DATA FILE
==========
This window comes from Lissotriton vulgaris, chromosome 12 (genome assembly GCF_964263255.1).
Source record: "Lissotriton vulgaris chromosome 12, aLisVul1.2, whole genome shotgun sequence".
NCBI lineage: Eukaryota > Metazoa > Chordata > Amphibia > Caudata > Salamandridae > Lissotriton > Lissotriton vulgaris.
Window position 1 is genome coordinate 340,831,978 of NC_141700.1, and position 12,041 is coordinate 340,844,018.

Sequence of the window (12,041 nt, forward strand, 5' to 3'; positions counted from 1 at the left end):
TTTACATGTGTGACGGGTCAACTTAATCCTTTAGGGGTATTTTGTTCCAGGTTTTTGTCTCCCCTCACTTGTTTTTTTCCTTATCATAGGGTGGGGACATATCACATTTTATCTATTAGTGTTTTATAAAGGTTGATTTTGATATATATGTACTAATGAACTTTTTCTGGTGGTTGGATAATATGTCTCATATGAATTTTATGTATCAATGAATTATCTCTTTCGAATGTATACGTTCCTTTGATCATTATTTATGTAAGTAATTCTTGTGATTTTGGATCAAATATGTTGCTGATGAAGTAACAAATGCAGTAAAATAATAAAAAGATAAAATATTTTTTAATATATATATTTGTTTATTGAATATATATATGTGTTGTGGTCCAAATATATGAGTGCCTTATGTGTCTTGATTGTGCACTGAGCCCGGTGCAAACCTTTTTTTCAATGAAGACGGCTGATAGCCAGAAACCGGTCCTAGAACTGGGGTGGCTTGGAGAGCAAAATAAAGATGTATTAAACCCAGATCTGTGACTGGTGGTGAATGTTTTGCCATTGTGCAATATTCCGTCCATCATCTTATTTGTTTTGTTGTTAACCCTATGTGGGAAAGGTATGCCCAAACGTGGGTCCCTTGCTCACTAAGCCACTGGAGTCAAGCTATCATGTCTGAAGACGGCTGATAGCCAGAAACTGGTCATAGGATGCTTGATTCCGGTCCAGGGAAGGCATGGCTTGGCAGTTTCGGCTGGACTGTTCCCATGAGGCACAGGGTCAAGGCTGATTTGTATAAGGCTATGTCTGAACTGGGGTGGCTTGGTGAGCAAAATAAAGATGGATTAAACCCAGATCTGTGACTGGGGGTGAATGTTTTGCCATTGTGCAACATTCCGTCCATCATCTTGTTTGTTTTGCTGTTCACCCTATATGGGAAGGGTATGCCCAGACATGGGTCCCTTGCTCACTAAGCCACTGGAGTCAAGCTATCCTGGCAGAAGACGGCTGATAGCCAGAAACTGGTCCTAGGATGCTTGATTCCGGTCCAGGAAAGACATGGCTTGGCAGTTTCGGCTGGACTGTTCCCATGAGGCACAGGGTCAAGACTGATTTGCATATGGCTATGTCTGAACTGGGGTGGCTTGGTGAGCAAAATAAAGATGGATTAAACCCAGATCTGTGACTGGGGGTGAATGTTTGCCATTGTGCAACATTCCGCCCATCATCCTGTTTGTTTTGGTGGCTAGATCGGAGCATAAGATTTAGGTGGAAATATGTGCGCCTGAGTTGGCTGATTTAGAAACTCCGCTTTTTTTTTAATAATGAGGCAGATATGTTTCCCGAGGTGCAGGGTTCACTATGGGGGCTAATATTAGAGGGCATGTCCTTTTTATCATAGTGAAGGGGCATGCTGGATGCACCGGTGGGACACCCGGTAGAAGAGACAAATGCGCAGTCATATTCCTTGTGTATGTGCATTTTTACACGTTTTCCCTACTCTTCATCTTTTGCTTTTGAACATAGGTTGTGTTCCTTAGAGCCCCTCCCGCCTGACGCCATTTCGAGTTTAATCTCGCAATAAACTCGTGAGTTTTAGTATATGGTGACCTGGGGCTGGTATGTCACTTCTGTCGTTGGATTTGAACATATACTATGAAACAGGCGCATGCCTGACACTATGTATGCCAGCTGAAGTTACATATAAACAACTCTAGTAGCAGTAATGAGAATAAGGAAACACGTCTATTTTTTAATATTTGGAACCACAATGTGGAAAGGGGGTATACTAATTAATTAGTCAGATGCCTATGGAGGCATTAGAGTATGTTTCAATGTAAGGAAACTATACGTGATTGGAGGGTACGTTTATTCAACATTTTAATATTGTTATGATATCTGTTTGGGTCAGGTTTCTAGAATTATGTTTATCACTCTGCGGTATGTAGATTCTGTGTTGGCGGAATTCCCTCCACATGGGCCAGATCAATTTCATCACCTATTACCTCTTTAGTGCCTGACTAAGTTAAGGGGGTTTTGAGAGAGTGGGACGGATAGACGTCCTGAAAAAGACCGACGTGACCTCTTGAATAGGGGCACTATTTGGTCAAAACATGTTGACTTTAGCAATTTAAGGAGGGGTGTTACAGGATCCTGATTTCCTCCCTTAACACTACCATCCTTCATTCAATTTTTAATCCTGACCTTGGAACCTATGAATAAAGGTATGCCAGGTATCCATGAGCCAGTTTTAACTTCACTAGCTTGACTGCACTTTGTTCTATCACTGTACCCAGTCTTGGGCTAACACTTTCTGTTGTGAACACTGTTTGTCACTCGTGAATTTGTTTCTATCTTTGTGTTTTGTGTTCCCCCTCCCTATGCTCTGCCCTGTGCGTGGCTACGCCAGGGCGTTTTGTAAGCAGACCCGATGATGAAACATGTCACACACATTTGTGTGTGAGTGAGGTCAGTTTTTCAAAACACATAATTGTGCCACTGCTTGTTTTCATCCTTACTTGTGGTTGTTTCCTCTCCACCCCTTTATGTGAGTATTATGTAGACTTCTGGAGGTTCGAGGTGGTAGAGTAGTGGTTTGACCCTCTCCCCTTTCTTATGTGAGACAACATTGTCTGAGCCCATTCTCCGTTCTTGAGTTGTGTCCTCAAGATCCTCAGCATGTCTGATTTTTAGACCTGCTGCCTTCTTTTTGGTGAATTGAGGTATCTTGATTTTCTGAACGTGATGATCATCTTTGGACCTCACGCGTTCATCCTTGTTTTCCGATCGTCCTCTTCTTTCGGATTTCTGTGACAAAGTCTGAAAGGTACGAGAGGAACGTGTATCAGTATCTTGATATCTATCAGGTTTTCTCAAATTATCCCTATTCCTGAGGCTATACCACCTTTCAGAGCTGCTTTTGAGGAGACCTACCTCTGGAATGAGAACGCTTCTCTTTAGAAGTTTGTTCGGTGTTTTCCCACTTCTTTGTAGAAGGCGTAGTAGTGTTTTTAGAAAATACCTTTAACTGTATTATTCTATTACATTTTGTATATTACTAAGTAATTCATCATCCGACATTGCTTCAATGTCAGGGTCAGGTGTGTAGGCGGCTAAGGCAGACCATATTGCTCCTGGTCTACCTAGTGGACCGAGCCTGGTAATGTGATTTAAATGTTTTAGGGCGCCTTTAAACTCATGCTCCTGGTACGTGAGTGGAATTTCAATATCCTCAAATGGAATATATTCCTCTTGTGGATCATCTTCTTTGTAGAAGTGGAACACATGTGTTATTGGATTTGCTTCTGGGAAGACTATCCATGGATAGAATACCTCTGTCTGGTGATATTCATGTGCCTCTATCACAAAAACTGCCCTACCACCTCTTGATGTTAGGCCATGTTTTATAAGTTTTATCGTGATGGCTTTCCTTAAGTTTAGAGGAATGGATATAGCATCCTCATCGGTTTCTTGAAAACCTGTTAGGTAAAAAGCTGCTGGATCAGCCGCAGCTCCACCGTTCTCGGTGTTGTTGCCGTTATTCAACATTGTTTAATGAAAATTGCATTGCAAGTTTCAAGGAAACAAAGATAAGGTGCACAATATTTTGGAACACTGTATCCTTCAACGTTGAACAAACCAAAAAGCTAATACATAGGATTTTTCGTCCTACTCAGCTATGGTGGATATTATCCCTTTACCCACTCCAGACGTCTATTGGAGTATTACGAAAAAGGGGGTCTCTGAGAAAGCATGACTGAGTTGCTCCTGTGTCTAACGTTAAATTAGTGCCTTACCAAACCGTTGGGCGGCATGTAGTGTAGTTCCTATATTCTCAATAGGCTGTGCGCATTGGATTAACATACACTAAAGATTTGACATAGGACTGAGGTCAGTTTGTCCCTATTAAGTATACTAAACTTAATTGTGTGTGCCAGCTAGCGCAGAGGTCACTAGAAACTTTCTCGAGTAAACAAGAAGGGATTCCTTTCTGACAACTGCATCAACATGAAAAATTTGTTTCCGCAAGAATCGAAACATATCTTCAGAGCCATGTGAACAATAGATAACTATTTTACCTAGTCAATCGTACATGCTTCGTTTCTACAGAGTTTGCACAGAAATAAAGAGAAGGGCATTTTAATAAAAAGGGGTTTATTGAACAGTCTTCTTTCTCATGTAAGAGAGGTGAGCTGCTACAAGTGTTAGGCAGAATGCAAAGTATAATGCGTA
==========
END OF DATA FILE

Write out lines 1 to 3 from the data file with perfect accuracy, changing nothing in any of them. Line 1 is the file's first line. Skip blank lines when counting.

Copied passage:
This window comes from Lissotriton vulgaris, chromosome 12 (genome assembly GCF_964263255.1).
Source record: "Lissotriton vulgaris chromosome 12, aLisVul1.2, whole genome shotgun sequence".
NCBI lineage: Eukaryota > Metazoa > Chordata > Amphibia > Caudata > Salamandridae > Lissotriton > Lissotriton vulgaris.